said, that the question before the House had been discussed almost from every point. All agreed that harbours of refuge were necessary, not only on the Eastern Coast, but for the Coast between Bristol and Swansea. He rose to say a word on behalf of those ports that could not help themselves. Wherever it could be shown that dangers existed, it was only sight that we, as a maritime nation, rhould see that, as far as possible, our sailors were saved from the dangers which beset them. One hon. Gentleman who had spoken had mentioned hundreds and thousands of pounds spent in deepening the harbours in the locality he represented. He (Mr. Yeo) could also speak of hundreds and thousands spent in harbour improvements in the locality in which he lived; but his point was this—that in those particular localities there was a large existing trade, which justified this large expenditure, and which enabled the Local Authorities to borrow money upon the security of the tolls, and thus to enter on a large outlay of this kind. But there were other localities in which that condition did not exist; and his contention was that they, as a nation, were not only justified, but it was a duty laid upon them to do their part towards making those localities safe. With all deference to the right hon. Gentleman the President of the Board of Trade, he contended that the construction of harbours of refuge were desirable not only on strategic and humanitarian, but on economic grounds. Statistics told them not only the number of lives lost, but of millions of money—about £2,000,000 annually—squandered on our Coasts. Was it not inconceivable that, after the Report of the Commission that the loss of life and the loss of property would be greatly reduced if these harbours were constructed, no steps whatever had been taken to carry out that recommendation? A great deal of stress had been laid that night upon the necessity for deepening and improving the small harbours round the Coast. He did not deny the importance and the claims of those small harbours, for the improvement of which Imperial assistance was asked to supplement local effort; but he would remind hon. Gentlemen that there was another class of harbours in connection with which no such question arose. Looking back to the Report of the Royal Commission, they would find that that Report recognized that there were large national harbours which it behoved the nation to provide. He would appeal to the Government, and ask them to set about that work. One wondered sometimes at the zeal shown by the Government in thinking that the shipowners of the country should do their duty. That zeal on the part of the Government was commendable; but while they were looking for the mote in the eyes of the shipowners, they forgot all about the beam in their own eyes. He said the duty of the nation was to provide these national harbours, and he regretted that the President of the Local Government Board should have given it as his deliberate opinion that these harbours of refuge would have no effect in saving life. He thought it was a poor compliment to the Committees and the Royal Commission that the right hon. Gentleman should express an opinion in direct conflict with the views of a number of practical men. Common sense would seem to convince one that the construction of these harbours would result in the saving of some lives; and, for his part, he was rather tempted to accept the opinion of a body of practical men than the individual opinion of any one Gentleman, however well-informed, or however high his position.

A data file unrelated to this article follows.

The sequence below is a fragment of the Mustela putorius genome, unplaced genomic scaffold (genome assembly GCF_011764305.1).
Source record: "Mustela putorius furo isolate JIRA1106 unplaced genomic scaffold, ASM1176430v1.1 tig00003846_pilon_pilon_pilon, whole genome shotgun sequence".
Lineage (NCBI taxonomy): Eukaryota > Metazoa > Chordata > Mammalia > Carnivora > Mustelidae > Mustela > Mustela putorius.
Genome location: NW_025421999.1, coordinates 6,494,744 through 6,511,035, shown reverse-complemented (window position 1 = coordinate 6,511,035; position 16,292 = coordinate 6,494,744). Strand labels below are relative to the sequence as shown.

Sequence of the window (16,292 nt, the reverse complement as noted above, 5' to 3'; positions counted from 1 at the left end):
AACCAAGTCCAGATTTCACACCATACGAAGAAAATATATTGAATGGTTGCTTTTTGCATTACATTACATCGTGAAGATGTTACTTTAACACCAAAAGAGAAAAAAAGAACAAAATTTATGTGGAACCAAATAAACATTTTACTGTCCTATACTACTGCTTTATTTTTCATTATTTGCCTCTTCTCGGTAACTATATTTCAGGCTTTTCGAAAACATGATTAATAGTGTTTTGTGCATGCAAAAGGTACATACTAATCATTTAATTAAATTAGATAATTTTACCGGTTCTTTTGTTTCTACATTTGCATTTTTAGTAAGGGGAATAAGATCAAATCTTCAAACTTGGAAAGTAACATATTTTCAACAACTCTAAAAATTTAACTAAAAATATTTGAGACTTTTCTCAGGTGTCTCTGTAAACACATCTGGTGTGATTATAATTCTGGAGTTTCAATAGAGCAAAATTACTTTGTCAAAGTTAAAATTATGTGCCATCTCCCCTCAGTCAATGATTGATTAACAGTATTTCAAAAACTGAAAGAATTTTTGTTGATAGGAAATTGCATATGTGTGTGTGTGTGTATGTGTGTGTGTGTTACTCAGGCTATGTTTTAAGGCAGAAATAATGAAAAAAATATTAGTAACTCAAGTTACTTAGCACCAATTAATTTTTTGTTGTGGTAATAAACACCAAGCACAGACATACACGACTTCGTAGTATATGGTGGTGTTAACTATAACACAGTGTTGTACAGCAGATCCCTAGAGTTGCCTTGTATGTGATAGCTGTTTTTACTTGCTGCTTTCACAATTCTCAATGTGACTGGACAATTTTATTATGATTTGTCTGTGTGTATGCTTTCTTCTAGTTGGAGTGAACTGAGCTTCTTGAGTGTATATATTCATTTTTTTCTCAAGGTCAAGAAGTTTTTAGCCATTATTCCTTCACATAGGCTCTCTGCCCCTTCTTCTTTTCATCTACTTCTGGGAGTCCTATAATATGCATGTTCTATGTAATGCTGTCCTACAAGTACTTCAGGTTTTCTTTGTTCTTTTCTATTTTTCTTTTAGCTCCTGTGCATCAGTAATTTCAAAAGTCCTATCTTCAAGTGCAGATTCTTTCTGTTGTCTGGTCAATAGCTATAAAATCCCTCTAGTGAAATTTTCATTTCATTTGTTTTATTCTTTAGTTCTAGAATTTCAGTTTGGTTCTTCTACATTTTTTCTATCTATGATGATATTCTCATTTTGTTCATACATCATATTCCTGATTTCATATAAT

DR. TANNER (Cork Co., Mid)